Tuesday, December 09, 2008

Flash Review I: Jim Simpson, Troubling Arthurian Histories

by J J Cohen

So here is the thing about being department chair: I don't possess as much time to read as I did in days of yore, and what I do read I frequently don't have the leisure to blog about. It's a tough life. But since 2008 is coming to an end, and since every literary outlet uses the long empty space when the year is on life support and when we're all waiting for it to just terminate already to publish "Best Books of Year XXXX" lists, well, I've decided to do a series of flash reviews of books I meant to blog about this year.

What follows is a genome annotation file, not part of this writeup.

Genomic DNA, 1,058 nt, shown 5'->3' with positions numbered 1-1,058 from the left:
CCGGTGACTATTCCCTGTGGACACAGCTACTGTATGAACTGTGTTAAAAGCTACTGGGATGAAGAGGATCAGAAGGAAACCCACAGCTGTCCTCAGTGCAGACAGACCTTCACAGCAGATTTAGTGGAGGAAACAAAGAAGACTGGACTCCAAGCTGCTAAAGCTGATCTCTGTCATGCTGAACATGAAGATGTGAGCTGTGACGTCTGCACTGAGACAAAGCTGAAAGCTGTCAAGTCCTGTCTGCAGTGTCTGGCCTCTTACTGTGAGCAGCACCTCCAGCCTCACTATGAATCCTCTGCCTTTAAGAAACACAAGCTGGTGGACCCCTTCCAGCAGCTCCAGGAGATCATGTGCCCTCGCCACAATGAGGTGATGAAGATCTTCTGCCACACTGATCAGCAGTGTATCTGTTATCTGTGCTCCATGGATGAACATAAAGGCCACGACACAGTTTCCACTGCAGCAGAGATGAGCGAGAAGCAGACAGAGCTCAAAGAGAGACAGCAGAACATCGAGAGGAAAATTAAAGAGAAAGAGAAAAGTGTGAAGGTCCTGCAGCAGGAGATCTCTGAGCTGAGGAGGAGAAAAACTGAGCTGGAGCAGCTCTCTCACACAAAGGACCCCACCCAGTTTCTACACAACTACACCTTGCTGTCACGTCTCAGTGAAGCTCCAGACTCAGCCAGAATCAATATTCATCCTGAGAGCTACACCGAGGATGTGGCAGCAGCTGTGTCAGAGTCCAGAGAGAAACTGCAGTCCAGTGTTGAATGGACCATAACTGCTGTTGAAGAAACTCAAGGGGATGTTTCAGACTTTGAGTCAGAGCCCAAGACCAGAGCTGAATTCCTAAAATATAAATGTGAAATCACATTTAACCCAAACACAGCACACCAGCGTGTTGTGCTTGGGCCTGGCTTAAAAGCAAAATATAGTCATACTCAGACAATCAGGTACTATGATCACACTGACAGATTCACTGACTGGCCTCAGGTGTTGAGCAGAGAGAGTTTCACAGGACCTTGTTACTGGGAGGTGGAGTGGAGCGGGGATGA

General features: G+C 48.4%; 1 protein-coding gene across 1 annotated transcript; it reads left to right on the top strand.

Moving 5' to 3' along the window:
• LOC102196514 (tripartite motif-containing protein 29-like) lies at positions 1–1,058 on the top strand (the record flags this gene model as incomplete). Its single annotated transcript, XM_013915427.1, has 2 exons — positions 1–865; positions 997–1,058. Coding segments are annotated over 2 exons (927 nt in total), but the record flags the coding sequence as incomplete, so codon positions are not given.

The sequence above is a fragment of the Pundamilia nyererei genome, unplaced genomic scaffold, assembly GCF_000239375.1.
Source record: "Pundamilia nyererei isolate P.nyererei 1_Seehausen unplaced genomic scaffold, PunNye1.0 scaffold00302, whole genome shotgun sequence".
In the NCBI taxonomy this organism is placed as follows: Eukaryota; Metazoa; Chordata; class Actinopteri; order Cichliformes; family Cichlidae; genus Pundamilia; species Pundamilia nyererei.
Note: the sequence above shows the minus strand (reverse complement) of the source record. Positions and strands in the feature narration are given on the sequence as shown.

So I'll start with one of my favorites, James R. Simpson's Troubling Arthurian Histories: Court Culture, Performance and Scandal in Chrétien de Troyes's Erec et Enide. To say that Simpson's work is the best book on Erec et Enide out there doesn't say enough: though a copious number of scholarly articles and sections of monographs examine the romance, very few books devote themselves entirely to the work. A meditation on (among other things) gender interrelations, homoerotism, desire, uxoriousness, aventure, the weight of history, aristocratic power and its performance, scandal and mischief, Erec et Enide is a complicated work -- and therefore a fitting first attestation of French Arthurian romance. Like other theorists of chivalry (Richard Kaeuper, Roger Sherman Loomis, Aranye Fradenburg are among those cited, but Larry Benson and Joachim Bumke would also have been appropriate), Simpson sees romance as offering a script for aristocratic behaviors in the real world: its "indebtedness to elsewheres and elsewhens" (28) cannot mask an abiding interest in reconfiguring the present. This performative notion of romance allows him to move quickly to Judith Butler and performative gender, but always with historical nuance intact: Simpson is a good excavator of the courtly context for the production and consumption of Chrétien's work.